BELTSVILLE, Md. An advisory panel for the Food and Drug Administration has voted 6-2 in favor to recommend the approval of a new intravenous—and potentially oral—drug used to treat atrial fibrillation, according to Reuters.
The drug, which is developed by Astellas Pharma and Cardiome Pharma, is being called vernakalant. Atrial fibrillation is when the heart’s upper chambers beat abnormally, putting them at risk for blood clots and strokes.
The drug’s risks include developing a dangerously slow heartbeat, low blood pressure, excessive bleeding, and a rhythm disturbance that can be fatal. Members of the panel expressed concerns over the effectiveness of the drug past 48 hours.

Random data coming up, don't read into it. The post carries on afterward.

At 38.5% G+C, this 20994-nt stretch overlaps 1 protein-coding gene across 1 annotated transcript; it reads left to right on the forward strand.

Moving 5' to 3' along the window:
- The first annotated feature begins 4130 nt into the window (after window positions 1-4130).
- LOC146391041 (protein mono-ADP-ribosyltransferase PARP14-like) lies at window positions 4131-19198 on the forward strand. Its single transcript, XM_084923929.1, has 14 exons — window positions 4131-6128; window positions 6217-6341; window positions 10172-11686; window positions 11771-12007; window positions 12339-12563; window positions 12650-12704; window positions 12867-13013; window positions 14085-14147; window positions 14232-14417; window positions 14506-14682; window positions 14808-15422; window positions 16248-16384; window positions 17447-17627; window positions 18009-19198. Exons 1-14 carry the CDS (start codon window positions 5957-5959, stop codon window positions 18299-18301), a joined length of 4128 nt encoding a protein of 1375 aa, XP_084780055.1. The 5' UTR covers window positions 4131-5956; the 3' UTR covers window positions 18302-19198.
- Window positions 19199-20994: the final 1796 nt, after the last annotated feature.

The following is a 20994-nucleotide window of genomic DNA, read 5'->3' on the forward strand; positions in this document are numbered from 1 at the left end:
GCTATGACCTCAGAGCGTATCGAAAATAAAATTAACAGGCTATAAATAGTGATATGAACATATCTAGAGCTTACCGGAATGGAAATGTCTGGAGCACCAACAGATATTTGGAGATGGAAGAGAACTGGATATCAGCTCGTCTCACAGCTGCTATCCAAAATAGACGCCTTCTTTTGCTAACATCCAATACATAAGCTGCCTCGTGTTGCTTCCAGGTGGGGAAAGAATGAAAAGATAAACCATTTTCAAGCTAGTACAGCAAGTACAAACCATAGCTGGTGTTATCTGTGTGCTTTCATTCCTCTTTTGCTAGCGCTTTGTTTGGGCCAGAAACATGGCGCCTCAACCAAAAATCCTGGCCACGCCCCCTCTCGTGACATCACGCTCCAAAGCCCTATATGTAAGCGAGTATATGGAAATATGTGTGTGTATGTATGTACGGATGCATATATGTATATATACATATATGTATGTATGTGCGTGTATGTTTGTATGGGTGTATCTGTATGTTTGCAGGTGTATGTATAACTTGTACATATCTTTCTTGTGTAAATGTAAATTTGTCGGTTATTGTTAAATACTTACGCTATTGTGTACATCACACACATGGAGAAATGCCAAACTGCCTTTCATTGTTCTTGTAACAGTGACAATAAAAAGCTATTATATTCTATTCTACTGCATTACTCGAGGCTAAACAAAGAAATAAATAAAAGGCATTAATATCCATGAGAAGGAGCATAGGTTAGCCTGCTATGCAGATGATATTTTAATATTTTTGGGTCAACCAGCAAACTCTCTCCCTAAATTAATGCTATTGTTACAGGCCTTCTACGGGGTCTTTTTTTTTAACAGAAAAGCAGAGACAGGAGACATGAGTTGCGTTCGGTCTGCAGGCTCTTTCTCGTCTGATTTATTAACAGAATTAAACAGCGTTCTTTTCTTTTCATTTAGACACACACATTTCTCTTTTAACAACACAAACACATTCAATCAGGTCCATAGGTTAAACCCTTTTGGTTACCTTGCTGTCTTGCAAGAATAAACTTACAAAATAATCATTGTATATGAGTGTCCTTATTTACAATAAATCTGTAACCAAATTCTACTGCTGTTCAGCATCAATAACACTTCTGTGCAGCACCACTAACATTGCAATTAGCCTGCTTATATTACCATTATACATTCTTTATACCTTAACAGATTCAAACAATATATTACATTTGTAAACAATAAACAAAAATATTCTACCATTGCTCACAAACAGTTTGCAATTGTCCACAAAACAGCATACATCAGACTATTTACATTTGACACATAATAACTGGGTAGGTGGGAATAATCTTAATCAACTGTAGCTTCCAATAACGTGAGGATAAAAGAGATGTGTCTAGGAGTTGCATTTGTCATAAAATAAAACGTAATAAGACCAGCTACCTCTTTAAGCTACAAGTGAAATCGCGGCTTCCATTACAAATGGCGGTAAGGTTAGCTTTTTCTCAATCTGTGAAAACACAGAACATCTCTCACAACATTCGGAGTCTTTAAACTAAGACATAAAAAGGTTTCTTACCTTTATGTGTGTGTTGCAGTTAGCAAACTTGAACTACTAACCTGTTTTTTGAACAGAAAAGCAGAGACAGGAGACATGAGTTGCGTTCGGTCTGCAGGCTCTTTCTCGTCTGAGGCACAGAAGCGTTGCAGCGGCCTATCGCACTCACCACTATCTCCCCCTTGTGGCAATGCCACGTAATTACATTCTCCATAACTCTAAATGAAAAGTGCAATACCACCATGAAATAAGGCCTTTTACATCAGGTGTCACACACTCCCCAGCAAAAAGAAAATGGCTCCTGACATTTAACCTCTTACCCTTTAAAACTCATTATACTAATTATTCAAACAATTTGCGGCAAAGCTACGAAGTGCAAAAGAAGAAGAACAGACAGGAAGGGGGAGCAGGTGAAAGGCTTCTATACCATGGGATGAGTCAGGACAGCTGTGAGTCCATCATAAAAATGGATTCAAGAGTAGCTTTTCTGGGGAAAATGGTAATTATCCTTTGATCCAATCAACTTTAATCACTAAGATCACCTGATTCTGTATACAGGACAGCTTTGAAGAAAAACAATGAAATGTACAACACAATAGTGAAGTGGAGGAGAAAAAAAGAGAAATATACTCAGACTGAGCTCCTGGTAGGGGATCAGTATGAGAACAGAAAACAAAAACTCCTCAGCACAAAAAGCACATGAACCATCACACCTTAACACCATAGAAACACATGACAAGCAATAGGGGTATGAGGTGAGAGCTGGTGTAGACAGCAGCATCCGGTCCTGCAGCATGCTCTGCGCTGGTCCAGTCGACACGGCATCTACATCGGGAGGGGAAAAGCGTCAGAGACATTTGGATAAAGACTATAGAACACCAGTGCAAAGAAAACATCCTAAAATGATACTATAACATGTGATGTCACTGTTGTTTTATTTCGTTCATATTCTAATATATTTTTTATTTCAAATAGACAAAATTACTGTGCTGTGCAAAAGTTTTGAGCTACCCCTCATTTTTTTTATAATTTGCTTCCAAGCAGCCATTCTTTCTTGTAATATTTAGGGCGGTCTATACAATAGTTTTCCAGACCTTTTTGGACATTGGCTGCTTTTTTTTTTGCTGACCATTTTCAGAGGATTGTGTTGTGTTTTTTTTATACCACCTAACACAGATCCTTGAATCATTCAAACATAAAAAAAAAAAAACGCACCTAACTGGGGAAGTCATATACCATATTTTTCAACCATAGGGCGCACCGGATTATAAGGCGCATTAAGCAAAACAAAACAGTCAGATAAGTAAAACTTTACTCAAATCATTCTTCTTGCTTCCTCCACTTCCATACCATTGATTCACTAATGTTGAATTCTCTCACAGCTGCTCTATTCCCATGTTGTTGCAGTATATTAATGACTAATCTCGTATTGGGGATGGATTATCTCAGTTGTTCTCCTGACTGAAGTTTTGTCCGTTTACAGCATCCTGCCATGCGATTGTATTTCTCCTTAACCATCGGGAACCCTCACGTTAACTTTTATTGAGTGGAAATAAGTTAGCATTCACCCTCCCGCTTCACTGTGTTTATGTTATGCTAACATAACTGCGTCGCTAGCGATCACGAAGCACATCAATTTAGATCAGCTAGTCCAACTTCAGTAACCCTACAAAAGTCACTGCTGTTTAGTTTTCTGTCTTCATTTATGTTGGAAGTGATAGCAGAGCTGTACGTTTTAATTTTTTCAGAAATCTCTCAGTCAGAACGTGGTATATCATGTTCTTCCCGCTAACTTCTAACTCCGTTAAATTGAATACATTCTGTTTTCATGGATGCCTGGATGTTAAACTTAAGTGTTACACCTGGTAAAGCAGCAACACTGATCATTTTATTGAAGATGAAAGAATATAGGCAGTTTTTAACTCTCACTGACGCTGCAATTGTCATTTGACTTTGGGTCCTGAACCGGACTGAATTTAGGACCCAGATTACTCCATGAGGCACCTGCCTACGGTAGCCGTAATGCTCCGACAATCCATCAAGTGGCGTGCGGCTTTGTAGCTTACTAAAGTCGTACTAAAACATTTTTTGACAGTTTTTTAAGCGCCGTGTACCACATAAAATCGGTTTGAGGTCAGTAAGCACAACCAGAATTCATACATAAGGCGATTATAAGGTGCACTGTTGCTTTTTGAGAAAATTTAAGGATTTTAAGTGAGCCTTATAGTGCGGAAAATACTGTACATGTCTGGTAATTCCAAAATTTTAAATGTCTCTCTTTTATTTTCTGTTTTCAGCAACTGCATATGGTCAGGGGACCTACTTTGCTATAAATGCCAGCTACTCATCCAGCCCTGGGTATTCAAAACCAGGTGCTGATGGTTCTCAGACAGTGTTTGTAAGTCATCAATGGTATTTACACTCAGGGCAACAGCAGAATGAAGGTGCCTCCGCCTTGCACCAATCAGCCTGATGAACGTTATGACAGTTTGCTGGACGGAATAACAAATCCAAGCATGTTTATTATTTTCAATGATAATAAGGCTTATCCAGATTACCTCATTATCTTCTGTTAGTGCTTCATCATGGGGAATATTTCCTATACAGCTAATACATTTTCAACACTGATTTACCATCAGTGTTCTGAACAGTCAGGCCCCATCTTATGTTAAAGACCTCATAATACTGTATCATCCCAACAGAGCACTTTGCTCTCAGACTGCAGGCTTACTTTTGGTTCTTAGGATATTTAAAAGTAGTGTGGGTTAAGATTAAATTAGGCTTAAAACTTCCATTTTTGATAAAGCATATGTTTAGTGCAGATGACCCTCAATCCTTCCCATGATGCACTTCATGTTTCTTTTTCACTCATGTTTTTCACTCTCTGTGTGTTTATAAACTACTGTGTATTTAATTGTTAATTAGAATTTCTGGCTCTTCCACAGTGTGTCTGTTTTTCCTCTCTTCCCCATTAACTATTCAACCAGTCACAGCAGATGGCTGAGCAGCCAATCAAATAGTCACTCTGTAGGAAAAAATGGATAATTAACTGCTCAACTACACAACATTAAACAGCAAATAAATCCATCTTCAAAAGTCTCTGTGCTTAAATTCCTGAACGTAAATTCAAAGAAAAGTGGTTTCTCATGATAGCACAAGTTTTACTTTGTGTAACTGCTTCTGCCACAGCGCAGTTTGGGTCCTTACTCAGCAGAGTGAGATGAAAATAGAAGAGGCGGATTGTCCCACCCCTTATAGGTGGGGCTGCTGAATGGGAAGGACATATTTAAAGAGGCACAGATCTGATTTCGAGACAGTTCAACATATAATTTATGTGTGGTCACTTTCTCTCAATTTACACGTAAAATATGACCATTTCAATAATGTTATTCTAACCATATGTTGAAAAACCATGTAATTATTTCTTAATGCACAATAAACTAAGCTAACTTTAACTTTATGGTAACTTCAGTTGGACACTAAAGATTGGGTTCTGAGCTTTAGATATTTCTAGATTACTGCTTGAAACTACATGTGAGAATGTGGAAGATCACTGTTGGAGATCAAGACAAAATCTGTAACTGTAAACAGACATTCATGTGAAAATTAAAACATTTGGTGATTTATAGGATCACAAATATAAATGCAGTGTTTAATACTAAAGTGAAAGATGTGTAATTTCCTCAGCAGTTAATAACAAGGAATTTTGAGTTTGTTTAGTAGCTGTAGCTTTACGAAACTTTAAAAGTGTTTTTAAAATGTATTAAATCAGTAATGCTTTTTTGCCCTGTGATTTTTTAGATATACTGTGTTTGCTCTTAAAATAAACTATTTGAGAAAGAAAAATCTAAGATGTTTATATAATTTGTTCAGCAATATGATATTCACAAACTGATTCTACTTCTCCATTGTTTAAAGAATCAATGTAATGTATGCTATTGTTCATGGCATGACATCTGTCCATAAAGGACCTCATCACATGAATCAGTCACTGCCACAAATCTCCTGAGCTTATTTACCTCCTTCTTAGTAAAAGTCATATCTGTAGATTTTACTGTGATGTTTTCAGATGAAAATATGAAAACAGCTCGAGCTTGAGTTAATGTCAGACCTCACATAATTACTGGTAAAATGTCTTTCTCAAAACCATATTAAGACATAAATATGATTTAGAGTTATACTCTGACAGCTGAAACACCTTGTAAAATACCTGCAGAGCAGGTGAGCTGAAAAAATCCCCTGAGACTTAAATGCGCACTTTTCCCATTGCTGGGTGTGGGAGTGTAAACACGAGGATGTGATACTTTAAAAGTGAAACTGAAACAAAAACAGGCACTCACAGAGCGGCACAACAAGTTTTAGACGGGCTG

The companies are seeking use of the drug for patients who have had atrial fibrillation for up to a week, but the data does not support a benefit much past two days, panel members said.
“I think it should be clearly stated [on the drug’s label] how low the efficacy is beyond 48 hours,” said Barry Massie, a panel member and chief of cardiology at the San Francisco Veterans’ Administration Hospital.
About 2.2 million Americans suffer from atrial fibrillation in the U.S., according to the American Heart Association. The agency is expected to issue a final ruling on the drug by Jan. 19.